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Apple vs. Samsung: The Cage Match Begins

A simmering global patent war finally reaches a U.S. jury
Apple vs. Samsung: The Cage Match Begins
Arms: Dreamtime/Photonica/Getty Images; iPhone: David Paul Morris/Bloomberg

Copycat or competitor? A U.S. jury’s choice of descriptor for Samsung Electronics will determine whether Apple defeats its Korean rival in the global patent war’s biggest battle yet. For two years, Apple has fought with other mobile device makers in courts on four continents. On July 31, the Apple litigation juggernaut went before a U.S. jury for the first time in the federal courthouse in San Jose, Calif., a short drive from Apple’s Cupertino headquarters. Seeking $2.5 billion in damages, Apple has accused Samsung of unlawfully imitating the design and software of its iPhone and iPad. “As we all know, it’s easier to copy than to innovate,” Harold McElhinny, Apple’s lead trial lawyer, told jurors in his opening argument.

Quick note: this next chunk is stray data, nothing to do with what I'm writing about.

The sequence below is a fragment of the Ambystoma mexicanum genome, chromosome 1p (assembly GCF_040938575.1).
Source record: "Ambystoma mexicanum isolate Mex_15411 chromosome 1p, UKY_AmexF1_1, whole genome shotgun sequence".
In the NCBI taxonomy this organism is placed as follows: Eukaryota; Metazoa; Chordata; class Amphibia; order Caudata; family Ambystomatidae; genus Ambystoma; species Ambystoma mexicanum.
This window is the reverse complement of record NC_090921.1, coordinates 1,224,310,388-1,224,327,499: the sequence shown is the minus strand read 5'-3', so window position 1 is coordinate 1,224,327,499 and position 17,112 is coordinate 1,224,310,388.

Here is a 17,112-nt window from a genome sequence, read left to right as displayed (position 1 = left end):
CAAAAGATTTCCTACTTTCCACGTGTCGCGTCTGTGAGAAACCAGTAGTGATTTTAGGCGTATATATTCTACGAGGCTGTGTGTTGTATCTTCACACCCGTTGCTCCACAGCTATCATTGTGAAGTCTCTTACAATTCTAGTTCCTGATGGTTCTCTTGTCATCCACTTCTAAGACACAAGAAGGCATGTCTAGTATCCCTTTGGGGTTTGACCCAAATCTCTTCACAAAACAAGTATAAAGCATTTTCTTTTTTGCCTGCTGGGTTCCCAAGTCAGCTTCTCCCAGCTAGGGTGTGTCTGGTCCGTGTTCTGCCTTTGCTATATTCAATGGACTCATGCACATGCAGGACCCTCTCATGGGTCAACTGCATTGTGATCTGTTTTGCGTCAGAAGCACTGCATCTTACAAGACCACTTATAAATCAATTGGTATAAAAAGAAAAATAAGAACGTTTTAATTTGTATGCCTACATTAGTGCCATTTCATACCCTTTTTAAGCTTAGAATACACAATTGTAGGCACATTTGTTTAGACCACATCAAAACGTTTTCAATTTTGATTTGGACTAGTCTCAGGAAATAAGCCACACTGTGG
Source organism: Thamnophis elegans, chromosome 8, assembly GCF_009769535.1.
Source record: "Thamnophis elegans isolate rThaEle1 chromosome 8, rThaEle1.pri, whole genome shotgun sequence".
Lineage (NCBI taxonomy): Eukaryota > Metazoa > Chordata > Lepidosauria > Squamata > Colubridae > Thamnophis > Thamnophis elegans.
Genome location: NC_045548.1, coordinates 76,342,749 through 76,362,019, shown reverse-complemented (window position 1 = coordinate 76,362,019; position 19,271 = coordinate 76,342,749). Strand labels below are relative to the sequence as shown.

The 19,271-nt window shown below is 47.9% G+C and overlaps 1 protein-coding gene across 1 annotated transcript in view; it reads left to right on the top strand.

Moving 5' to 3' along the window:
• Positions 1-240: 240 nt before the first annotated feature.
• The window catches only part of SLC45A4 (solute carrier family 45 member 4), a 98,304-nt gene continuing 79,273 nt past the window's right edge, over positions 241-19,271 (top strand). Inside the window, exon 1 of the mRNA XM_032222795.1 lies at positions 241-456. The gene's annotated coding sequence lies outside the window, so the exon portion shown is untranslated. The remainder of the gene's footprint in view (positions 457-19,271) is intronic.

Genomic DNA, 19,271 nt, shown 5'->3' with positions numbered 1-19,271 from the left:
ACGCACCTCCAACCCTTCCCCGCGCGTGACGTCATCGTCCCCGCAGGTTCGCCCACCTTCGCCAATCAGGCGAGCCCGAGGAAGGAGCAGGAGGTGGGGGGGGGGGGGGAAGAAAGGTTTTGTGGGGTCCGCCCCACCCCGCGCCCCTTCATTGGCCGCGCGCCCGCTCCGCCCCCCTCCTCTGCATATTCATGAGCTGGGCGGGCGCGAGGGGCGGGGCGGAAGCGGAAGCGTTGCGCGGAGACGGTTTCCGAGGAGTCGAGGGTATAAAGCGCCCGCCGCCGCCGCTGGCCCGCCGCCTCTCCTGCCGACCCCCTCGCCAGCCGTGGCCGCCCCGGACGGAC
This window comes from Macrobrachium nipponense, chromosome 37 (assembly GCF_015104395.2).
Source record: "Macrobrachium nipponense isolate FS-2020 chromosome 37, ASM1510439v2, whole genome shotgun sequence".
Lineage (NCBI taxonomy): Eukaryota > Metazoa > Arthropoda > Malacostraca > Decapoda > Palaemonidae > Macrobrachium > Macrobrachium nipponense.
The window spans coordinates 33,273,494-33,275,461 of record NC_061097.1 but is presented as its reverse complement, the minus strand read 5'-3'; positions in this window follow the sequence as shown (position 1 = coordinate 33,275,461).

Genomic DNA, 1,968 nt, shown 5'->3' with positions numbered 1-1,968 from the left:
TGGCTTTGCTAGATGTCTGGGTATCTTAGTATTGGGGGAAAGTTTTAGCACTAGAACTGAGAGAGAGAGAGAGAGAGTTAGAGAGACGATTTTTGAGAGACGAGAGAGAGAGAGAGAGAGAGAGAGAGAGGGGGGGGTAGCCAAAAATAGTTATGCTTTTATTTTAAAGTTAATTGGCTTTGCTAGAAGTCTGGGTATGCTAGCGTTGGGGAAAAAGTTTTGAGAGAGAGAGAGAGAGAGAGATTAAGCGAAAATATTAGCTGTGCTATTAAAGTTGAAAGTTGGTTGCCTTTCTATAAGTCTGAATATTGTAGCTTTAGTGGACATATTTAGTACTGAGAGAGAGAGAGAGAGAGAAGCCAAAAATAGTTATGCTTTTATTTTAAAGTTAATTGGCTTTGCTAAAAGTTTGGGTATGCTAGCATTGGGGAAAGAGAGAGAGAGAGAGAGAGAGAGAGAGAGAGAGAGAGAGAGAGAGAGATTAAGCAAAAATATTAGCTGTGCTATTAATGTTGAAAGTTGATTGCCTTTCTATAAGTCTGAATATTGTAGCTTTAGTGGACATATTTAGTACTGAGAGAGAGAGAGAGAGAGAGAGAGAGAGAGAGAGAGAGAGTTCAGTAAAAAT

Samsung’s attorney, Charles Verhoeven, fired back that while his client may have been “inspired” by Apple, such imitation is perfectly appropriate. “Being inspired by a good product and seeking to make even better products is called competition,” Verhoeven said. “Everybody does it in the commercial marketplace.” Then he foreshadowed evidence that purports to show that the iPhone, introduced in 2007, itself resembled earlier products designed by Sony and others.